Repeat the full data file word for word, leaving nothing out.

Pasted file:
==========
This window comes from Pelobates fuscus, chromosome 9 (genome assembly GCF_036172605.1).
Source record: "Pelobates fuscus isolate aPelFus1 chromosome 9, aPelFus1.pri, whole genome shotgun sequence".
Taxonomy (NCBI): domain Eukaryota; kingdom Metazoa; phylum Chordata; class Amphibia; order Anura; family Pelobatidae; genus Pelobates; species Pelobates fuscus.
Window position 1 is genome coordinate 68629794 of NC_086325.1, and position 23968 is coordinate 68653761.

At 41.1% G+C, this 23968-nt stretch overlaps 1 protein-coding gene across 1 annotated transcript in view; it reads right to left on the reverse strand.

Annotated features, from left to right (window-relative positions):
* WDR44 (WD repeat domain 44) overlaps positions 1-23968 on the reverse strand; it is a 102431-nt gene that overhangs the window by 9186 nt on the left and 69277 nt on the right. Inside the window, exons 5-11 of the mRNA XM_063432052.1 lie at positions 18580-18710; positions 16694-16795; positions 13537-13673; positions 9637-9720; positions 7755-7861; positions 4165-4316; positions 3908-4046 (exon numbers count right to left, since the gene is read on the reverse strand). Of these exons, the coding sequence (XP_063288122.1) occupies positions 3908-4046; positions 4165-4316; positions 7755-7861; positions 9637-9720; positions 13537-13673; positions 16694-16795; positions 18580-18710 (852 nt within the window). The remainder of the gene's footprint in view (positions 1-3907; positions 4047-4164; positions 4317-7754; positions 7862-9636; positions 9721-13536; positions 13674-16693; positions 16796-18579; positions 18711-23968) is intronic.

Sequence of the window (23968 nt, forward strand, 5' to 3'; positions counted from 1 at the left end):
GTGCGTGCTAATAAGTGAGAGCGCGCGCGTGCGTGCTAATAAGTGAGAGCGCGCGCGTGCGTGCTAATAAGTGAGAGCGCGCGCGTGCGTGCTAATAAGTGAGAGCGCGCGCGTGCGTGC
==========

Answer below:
This window comes from Pelobates fuscus, chromosome 9 (genome assembly GCF_036172605.1).
Source record: "Pelobates fuscus isolate aPelFus1 chromosome 9, aPelFus1.pri, whole genome shotgun sequence".
Taxonomy (NCBI): domain Eukaryota; kingdom Metazoa; phylum Chordata; class Amphibia; order Anura; family Pelobatidae; genus Pelobates; species Pelobates fuscus.
Window position 1 is genome coordinate 68629794 of NC_086325.1, and position 23968 is coordinate 68653761.

At 41.1% G+C, this 23968-nt stretch overlaps 1 protein-coding gene across 1 annotated transcript in view; it reads right to left on the reverse strand.

Annotated features, from left to right (window-relative positions):
* WDR44 (WD repeat domain 44) overlaps positions 1-23968 on the reverse strand; it is a 102431-nt gene that overhangs the window by 9186 nt on the left and 69277 nt on the right. Inside the window, exons 5-11 of the mRNA XM_063432052.1 lie at positions 18580-18710; positions 16694-16795; positions 13537-13673; positions 9637-9720; positions 7755-7861; positions 4165-4316; positions 3908-4046 (exon numbers count right to left, since the gene is read on the reverse strand). Of these exons, the coding sequence (XP_063288122.1) occupies positions 3908-4046; positions 4165-4316; positions 7755-7861; positions 9637-9720; positions 13537-13673; positions 16694-16795; positions 18580-18710 (852 nt within the window). The remainder of the gene's footprint in view (positions 1-3907; positions 4047-4164; positions 4317-7754; positions 7862-9636; positions 9721-13536; positions 13674-16693; positions 16796-18579; positions 18711-23968) is intronic.

Sequence of the window (23968 nt, forward strand, 5' to 3'; positions counted from 1 at the left end):
GTGCGTGCTAATAAGTGAGAGCGCGCGCGTGCGTGCTAATAAGTGAGAGCGCGCGCGTGCGTGCTAATAAGTGAGAGCGCGCGCGTGCGTGCTAATAAGTGAGAGCGCGCGCGTGCGTGC